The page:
Glutamate is the most abundant excitatory neurotransmitter, present at the bulk of cortical synapses, and participating in many physiologic and pathologic processes ranging from learning and memory to stroke. The tripeptide, glutathione, is one-third glutamate and present at up to low millimolar intracellular concentrations in brain, mediating antioxidant defenses and drug detoxification. Because of the substantial amounts of brain glutathione and its rapid turnover under homeostatic control, we hypothesized that glutathione is a relevant reservoir of glutamate and could influence synaptic excitability. We find that drugs that inhibit generation of glutamate by the glutathione cycle elicit decreases in cytosolic glutamate and decreased miniature excitatory postsynaptic potential (mEPSC) frequency. In contrast, pharmacologically decreasing the biosynthesis of glutathione leads to increases in cytosolic glutamate and enhanced mEPSC frequency. The glutathione cycle can compensate for decreased excitatory neurotransmission when the glutamate-glutamine shuttle is inhibited. Glutathione may be a physiologic reservoir of glutamate neurotransmitter.

Abstract

Sulforaphane Augments Glutathione and Influences Brain Metabolites in Human Subjects: A Clinical Pilot Study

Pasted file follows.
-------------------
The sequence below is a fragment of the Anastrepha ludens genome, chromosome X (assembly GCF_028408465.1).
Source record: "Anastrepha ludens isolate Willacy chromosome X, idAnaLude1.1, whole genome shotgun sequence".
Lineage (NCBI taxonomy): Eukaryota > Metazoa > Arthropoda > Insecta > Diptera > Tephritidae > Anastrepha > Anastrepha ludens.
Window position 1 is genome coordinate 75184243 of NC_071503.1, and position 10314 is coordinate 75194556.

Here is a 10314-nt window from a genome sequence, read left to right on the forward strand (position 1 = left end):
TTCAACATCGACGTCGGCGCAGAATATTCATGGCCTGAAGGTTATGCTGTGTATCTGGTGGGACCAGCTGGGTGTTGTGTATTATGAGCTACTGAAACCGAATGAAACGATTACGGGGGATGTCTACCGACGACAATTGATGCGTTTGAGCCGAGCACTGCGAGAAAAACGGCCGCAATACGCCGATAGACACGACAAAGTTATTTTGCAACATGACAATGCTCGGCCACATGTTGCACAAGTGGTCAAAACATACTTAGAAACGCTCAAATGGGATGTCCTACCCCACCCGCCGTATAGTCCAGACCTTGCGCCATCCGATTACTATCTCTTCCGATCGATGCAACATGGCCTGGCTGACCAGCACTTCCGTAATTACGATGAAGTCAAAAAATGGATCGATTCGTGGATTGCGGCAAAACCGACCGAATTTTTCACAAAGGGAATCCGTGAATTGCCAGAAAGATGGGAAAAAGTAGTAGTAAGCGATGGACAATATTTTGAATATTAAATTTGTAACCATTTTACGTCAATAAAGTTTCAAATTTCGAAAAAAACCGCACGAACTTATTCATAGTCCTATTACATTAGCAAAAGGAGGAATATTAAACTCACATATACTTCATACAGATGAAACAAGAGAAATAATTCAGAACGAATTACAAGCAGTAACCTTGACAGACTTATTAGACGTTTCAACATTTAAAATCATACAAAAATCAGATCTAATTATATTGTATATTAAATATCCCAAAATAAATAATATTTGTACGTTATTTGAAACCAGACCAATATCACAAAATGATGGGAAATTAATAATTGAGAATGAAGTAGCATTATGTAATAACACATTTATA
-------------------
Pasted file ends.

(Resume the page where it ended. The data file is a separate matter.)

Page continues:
Schizophrenia and other neuropsychiatric disorders await mechanism-associated interventions. Excess oxidative stress is increasingly appreciated to participate in the pathophysiology of brain disorders, and decreases in the major antioxidant, glutathione (GSH), have been reported in multiple studies. Technical cautions regarding the estimation of oxidative stress-related changes in the brain via imaging techniques have led investigators to explore peripheral GSH as a possible pathological signature of oxidative stress-associated brain changes. In a preclinical model of GSH deficiency, we found a correlation between whole brain and peripheral GSH levels. We found that the naturally occurring isothiocyanate sulforaphane increased blood GSH levels in healthy human subjects following 7 days of daily oral administration. In parallel, we explored the potential influence of sulforaphane on brain GSH levels in the anterior cingulate cortex, hippocampus, and thalamus via 7-T magnetic resonance spectroscopy. A significant positive correlation between blood and thalamic GSH post- and pre-sulforaphane treatment ratios was observed, in addition to a consistent increase in brain GSH levels in response to treatment. This clinical pilot study suggests the value of exploring relationships between peripheral GSH and clinical/neuropsychological measures, as well as the influences sulforaphane has on functional measures that are altered in neuropsychiatric disorders.